To "HiFi" and Back...

Discussion in 'Miscellaneous [BG]' started by ZenG, Oct 12, 2017.

  1. Much talk about how the "hifi" sound is not desired for playing bass unless you headline in your bedroom.

    The bass needs to sit in the mix and bedroom "hifi" tone is counterproductive.

    But yet when you listen to most records, no matter what bass they used the bass sounds "hifi" or close to it when listening on a stereo that isn't using subs.

    Most of the top 40 hit songs over the past few decades, the bass tends to sound as if it's customized for a stereo recording that will be played on a stereo player so that it sounds blended in and congenial.

    I get that you need a bass to "sit in the mix". But I wonder how much they engineer that sound for a record.

    Engineering to the point that what bass you hear on the record is not at all like what they started with.
  2. Tom Bomb

    Tom Bomb Hypocognitive Supporting Member

    Apr 23, 2014
    From a player's perspective, there's the moral of the silk purse and the sow's ear: with silk purses, one gets some fundamental options pretty much unavailable to porkers, without a whole bunch of externalities, and appropriation is most often apparent. As is so often stated, there's nothing like the sound of an upright. Good basses deliver. I think most engineers would prefer to start with a little silk, no matter where they're headed with the music.
  3. lz4005


    Oct 22, 2013
    When I think "bedroom" tone its not full range at all. Its scooped mids and boosted bass that sounds great solo but nothing but mud in a mix. Live or recorded you start with a full range tone and let the soundperson/engineer EQ out what they don't want.
    Nephilymbass likes this.
  4. P. Aaron

    P. Aaron Supporting Member

    Mike N has a quote: “Horse power sells cars, torque wins races.”

    Hi-Fi sells gear but a solid rig and helpful PA support gets the bass out there.

    Personally, I don’t think a pub-wedding crowd really concerns itself with hi-fi tone as much as just that there’s a good mix and song choice. Which most of us prefer first.
    IF hi-fidelity creeps into standard PA stuff, yay! The Bose systems gets close but a lousy room can wreck that too.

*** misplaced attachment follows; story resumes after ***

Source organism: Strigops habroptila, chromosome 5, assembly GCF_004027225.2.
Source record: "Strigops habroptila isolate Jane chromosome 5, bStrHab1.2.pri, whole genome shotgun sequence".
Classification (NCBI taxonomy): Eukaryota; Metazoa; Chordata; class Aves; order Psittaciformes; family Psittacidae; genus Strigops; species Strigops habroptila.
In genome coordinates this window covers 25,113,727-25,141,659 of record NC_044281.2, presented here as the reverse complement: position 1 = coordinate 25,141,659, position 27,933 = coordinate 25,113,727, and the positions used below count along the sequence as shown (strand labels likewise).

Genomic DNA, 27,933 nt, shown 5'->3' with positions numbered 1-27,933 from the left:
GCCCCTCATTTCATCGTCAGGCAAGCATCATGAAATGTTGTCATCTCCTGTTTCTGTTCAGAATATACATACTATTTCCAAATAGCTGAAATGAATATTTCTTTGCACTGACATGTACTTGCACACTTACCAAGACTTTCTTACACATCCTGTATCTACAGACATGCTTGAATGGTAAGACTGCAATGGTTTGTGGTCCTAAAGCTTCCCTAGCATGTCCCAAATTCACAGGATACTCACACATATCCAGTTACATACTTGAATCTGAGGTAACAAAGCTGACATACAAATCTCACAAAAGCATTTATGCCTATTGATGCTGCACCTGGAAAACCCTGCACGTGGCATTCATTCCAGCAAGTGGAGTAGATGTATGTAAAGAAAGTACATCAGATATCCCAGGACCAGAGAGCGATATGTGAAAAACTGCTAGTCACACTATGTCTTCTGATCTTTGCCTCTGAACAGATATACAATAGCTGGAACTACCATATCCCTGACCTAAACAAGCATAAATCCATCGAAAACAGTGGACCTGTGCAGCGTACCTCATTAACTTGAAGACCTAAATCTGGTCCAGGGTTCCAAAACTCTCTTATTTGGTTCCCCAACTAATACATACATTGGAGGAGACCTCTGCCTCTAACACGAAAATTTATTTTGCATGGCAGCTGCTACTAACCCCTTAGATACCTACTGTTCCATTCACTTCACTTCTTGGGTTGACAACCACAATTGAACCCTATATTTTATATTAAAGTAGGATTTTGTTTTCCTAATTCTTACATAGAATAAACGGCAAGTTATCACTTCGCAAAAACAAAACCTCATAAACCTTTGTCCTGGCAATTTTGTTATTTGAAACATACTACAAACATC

5. JRA

    JRA my words = opinion Supporting Member

    - the sound/tone of a bass instrument on a 'great' recording is important for the 'great recording' and has no consequence (and it is not a formula) for live application. e.g., lots of TB'ers chase tones they hear (or think they hear) on recordings, ignorantly/naively assuming the sound/tone is applicable to 'live' sets.

    - a 'great' recording is a gestalt. the bass sound/tone/presence is modified/adjusted to fit into the 'greater glory' of the recording.

    - the "sit in the mix" construct (as it is used on TB) is for live engineers and has nothing to do with recordings: on recordings = "sit in the mix" can be a helpful construct for things like vocals, lead instruments, snare drums, yada yada (think genre). a bass instrument is not a big deal (i.e., it's easy!) on recordings. recording engineers and producers will adjust the bass to fit into the overall 'gestalt' which is rarely the same as "sit in the mix." on live sets, however, the bass instrument is an obstacle/problem to be overcome/resolved.

    - on a great recording = everything "sits in the mix" --- all tracks are "engineered" to accomplish that.

    - when folks say that they saw a live show and that the act "sounded just like the record" = it's impossible! (but we all accept what the 'fan' means, and we use that term ourselves to communicate a concept). e.g., a recording is supposed to sound great through a pair of earbuds, while a live set could be coming at you through a 100,000 watt concert system. it is not just the differences of scale involved here: it's the way our brains/ears work (both to deceive and to confirm objective reality).

    that is the attempt, and when you come across a 'great recording', it's part of the reason why you consider it a 'great recording'!

  6. Kro

    Kro Supporting Member

    May 7, 2003
    New Jersey
    I've been thinking about this post all day since I read it this morning, and I'm curious as to how this discussion plays out given my own experiences with recording, mixing, mastering, and obviously with live sound.

    How are we defining "hi-fi" here? I usually associate "hi-fi" more with clean, full-range (relatively - and probably more towards highs than lows), and mildly scooped more than anything else.

    If that's the case, I personally don't believe that sitting bass in a mix for a recording is really all that different from doing so in a live setting, at least IME.